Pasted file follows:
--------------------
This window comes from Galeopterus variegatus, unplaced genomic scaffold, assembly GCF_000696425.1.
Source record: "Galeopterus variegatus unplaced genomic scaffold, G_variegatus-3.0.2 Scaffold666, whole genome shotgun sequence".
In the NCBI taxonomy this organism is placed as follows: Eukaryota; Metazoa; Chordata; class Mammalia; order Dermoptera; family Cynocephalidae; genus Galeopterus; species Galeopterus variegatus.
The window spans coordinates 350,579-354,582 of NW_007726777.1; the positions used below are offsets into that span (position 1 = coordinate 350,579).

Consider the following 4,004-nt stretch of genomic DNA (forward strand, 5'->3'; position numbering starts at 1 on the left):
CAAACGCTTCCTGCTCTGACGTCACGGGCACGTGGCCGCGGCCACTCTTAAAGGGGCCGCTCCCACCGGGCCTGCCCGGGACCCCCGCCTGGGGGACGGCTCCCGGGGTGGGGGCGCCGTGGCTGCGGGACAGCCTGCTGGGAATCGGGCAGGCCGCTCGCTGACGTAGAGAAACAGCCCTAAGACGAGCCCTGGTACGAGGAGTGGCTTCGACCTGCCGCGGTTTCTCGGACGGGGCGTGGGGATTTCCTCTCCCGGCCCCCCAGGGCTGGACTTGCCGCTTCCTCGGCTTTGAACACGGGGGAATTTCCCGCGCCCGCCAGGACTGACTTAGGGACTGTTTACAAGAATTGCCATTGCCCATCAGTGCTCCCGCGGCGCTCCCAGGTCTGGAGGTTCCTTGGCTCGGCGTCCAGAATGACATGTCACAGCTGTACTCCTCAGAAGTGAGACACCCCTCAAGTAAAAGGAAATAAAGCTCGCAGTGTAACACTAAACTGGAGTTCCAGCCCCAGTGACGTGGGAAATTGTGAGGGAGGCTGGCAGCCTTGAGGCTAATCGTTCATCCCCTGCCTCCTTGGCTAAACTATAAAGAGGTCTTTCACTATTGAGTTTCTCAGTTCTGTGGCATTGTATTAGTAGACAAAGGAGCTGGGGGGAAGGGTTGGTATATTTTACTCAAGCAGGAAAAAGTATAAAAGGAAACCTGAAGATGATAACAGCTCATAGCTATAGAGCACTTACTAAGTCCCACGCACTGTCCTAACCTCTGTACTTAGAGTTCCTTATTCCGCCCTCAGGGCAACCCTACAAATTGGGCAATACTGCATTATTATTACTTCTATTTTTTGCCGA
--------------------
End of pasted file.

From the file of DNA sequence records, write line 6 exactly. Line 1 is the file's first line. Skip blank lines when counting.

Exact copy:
CAAACGCTTCCTGCTCTGACGTCACGGGCACGTGGCCGCGGCCACTCTTAAAGGGGCCGCTCCCACCGGGCCTGCCCGGGACCCCCGCCTGGGGGACGGCTCCCGGGGTGGGGGCGCCGTGGCTGCGGGACAGCCTGCTGGGAATCGGGCAGGCCGCTCGCTGACGTAGAGAAACAGCCCTAAGACGAGCCCTGGTACGAGGAGTGGCTTCGACCTGCCGCGGTTTCTCGGACGGGGCGTGGGGATTTCCTCTCCCGGCCCCCCAGGGCTGGACTTGCCGCTTCCTCGGCTTTGAACACGGGGGAATTTCCCGCGCCCGCCAGGACTGACTTAGGGACTGTTTACAAGAATTGCCATTGCCCATCAGTGCTCCCGCGGCGCTCCCAGGTCTGGAGGTTCCTTGGCTCGGCGTCCAGAATGACATGTCACAGCTGTACTCCTCAGAAGTGAGACACCCCTCAAGTAAAAGGAAATAAAGCTCGCAGTGTAACACTAAACTGGAGTTCCAGCCCCAGTGACGTGGGAAATTGTGAGGGAGGCTGGCAGCCTTGAGGCTAATCGTTCATCCCCTGCCTCCTTGGCTAAACTATAAAGAGGTCTTTCACTATTGAGTTTCTCAGTTCTGTGGCATTGTATTAGTAGACAAAGGAGCTGGGGGGAAGGGTTGGTATATTTTACTCAAGCAGGAAAAAGTATAAAAGGAAACCTGAAGATGATAACAGCTCATAGCTATAGAGCACTTACTAAGTCCCACGCACTGTCCTAACCTCTGTACTTAGAGTTCCTTATTCCGCCCTCAGGGCAACCCTACAAATTGGGCAATACTGCATTATTATTACTTCTATTTTTTGCCGA